Developer and publisher Team17 could have lost its iconic Worms license in the late 1990s following a loan deal with an unnamed publisher.
The story is revealed in a Develop column by Team 17 managing director Debbie Bestwick, in which she stresses the importance of IP ownership.
Bestwick reveals that in the late 1990s Team17 was struggling with its latest game in the Worms series, with development falling behind schedule.
The company arranged a deal with an unnamed publisher which saw Team17 loaned the money needed to finish development of the game.
However, a condition was added to the deal: should the game not meet a specific sales target after its release, Team17 would have to relinquish the Worms IP to the publisher.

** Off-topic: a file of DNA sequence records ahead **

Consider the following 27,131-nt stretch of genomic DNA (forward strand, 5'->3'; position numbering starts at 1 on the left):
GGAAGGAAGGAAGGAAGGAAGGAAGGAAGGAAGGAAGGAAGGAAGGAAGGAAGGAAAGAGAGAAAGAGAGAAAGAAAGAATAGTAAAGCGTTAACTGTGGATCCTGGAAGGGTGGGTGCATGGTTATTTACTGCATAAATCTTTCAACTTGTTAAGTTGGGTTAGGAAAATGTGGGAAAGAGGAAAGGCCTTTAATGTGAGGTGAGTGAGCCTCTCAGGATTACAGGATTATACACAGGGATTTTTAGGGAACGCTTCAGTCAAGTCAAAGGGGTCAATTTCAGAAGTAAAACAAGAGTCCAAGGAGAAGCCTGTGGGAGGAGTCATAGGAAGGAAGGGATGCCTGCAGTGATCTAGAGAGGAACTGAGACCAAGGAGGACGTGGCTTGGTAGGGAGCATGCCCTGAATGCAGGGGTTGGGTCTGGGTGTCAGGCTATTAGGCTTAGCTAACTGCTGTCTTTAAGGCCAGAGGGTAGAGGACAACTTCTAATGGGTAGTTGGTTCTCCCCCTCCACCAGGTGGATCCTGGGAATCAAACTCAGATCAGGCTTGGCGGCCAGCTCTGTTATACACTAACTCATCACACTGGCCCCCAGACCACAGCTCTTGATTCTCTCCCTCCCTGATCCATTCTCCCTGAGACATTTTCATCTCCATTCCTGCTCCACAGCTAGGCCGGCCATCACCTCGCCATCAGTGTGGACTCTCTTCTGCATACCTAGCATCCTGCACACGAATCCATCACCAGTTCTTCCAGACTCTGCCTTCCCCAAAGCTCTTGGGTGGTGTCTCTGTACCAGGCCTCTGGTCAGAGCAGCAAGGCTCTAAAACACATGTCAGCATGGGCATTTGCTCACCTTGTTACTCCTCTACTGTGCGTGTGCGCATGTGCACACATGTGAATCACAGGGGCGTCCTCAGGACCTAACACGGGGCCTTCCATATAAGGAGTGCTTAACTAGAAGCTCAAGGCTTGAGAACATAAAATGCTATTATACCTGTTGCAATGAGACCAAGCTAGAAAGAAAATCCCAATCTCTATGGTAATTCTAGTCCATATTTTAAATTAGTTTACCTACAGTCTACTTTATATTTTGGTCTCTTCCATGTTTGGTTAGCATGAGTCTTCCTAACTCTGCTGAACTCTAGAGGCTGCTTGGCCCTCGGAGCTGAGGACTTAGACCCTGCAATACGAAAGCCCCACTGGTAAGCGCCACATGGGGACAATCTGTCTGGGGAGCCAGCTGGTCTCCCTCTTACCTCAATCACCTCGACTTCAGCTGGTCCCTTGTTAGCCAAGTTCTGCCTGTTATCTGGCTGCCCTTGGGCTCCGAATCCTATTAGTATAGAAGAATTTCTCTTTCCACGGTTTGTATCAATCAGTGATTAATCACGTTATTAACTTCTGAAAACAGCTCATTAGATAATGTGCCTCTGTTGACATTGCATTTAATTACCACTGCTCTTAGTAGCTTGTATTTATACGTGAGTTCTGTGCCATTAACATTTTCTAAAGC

"Sales targets were set by the publisher, together with a clause that the Worms IP would be relinquished should those figures not be met," Bestwick says.
"A close working relationship with the publisher's team allowed Team17 to monitor orders on a day-to-day basis, knowing every single unit sold and where it had shipped over the previous 12 months (the target had to be hit within 12 months).
"At the time, the extra funding was necessary but agreeing to clauses that include IP seizure is beyond stupid."
Ultimately Team17 surpassed the sales target by 1.7 per cent, ensuring it retained the brand.
The studio now publishes its own games, with the latest, Worms Battleground, released on Xbox One and PS4 earlier this year.